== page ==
This article originally appeared in the Principles of Practice Management e-newsletter. Subscribe to this informative twice monthly practice management ENL here.
The human resources landscape is constantly changing. Dentists have ongoing questions about how to handle staff issues. Take this month's questions, for instance. Can this dentist reveal he let an employee go because the person embezzled? And how long should dentists retain employee records after an employee departs? Visit bentericksen.com with your questions.
QUESTION: I had an employee embezzle from me. I caught her, investigated it, discharged her for the theft, and filed criminal charges against her. The outcome of those charges is pending. In the meantime, I am receiving calls from other employers with whom she’s seeking employment, and they’re asking about her employment with me. Can I report the embezzlement issue that resulted in her discharge?
ANSWER: In general, anything that is job-related, factual, and can be supported with documentation can be stated to prospective employers regarding a former employee’s time with an employer. The bottom line here is to not overstate the truth or add anything that is inflammatory. For example, it’s one thing to say she was fired for embezzlement and criminal charges are pending, both of which are factual and can be supported with documentation. It’s another thing to say she was a liar, thief, and obviously not intelligent because she got caught, all of which are opinions and slam someone’s character, and they may or may not be true.
For good measure, you should seek authorization and a waiver from the former employee prior to providing any information. While not required, this provides an added level of security when sending off such information. This form should be signed by all employees upon their departure for any reason.
QUESTION: I have kept personnel records on my employees since I started my practice. Keeping these records has been quite cumbersome. How long are employees’ personnel files supposed to be kept? Can I move them off-site?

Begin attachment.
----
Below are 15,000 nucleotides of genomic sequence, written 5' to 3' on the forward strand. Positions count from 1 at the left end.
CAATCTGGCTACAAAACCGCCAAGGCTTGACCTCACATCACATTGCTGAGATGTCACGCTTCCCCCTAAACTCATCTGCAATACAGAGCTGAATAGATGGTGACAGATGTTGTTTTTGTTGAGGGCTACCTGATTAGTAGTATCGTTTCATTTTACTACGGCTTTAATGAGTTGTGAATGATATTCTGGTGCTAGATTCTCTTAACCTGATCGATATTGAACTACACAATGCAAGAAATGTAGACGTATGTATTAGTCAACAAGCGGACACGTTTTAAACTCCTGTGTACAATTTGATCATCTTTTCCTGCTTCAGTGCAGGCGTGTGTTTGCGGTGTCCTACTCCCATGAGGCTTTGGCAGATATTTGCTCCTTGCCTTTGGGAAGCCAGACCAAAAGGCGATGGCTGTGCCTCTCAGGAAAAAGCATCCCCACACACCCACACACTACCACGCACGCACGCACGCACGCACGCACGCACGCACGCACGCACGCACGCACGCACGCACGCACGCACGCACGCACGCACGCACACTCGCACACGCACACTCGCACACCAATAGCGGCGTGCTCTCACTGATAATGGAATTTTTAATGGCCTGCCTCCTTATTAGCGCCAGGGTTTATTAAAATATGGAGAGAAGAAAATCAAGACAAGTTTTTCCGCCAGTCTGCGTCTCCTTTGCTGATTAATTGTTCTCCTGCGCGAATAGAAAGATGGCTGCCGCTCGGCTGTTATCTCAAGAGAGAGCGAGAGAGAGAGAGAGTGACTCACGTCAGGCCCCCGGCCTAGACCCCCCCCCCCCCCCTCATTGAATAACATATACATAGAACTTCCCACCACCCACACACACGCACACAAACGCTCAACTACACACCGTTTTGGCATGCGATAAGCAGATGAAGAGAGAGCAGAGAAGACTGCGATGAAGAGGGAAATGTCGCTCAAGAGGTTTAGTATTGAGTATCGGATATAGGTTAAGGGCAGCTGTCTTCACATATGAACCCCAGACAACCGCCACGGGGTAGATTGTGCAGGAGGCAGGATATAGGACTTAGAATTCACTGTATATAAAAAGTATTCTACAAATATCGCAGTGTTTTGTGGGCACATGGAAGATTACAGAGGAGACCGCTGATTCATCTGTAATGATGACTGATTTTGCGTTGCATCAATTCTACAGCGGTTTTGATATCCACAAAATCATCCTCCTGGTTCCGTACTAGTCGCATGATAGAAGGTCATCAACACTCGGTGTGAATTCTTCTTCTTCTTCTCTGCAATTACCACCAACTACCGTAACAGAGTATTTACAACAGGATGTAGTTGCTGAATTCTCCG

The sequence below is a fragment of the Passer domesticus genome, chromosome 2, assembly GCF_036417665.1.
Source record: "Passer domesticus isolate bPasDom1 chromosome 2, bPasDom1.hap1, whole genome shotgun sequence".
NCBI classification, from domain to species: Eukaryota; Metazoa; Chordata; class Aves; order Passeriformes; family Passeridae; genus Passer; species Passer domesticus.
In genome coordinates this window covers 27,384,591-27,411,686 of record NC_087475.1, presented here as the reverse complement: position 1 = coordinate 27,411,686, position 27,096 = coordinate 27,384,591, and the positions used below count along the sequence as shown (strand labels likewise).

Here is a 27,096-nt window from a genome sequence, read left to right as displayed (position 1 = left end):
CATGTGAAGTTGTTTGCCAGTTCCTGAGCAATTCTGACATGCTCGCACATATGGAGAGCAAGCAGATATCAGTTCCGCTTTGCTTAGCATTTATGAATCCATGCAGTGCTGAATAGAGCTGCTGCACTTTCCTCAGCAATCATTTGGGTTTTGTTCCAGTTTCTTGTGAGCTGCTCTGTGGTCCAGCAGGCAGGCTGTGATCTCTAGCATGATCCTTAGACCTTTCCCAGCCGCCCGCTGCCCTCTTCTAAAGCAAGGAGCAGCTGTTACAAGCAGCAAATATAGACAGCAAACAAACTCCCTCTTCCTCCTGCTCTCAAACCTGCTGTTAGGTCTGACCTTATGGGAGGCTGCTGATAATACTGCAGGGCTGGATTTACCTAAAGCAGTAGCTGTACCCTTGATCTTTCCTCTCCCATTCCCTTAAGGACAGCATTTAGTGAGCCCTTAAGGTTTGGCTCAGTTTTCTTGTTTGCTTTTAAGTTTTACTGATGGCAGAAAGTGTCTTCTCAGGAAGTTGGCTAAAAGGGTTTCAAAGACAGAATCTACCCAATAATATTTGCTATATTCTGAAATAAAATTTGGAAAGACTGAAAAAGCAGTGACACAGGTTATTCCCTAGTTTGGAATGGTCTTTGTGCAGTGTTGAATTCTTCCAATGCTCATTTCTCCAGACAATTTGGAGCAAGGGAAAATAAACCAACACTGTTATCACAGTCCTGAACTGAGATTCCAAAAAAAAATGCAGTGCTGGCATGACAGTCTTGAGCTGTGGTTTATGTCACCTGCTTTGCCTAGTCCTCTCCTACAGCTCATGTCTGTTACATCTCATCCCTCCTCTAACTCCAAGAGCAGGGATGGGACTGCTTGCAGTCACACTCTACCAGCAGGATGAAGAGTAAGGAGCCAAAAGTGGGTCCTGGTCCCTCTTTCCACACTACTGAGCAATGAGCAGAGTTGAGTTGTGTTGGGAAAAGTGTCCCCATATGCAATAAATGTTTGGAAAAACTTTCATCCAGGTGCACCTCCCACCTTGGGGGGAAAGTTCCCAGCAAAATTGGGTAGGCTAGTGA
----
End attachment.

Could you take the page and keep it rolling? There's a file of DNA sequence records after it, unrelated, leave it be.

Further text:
ANSWER: I assume you’re referring to regular employee personnel records for employment purposes. The length of time for keeping these records depends on the type of record, as each one may have very different requirements. In general, keep all records throughout the length of someone’s employment. If there is a claim against you, at a minimum, keep all records until the legal battle is closed. Once the employment relationship ends, if there are no additional legal problems, then keep everything for some number of years before purging them. Be consistent. It is generally recommended the length of time be six to seven years to cover all the bases.
Keep I-9 Forms separate and purge them according to the Department of Homeland Security’s requirements. I-9 forms must be kept throughout employment. Upon termination, purge them one year after termination or three years after hiring, whichever is longer.
For records related to OSHA and safety, check with your OSHA rep for compliance in this matter as duration may vary and can be as long as 30 years.
There is no reason these records cannot be maintained in an off-site facility, as long as the facility is secure and you can access it in a timely manner.
As for purging the files, be sure the records are fully and completely destroyed.
Human Resources Questions for Dentists is provided by Rebecca Boartfield and Tim Twigg of Bent Ericksen & Associates. Tim Twigg is president and Rebecca Boartfield is a human resources compliance consultant with Bent Ericksen & Associates. For 30 years, the company has been a leading authority in human resource and personnel issues, helping dentists deal successfully with the ever-changing and complex labor laws. To receive a complimentary copy of the company’s quarterly newsletter or to learn more about its services, call (800) 679-2760 or visit bentericksen.com.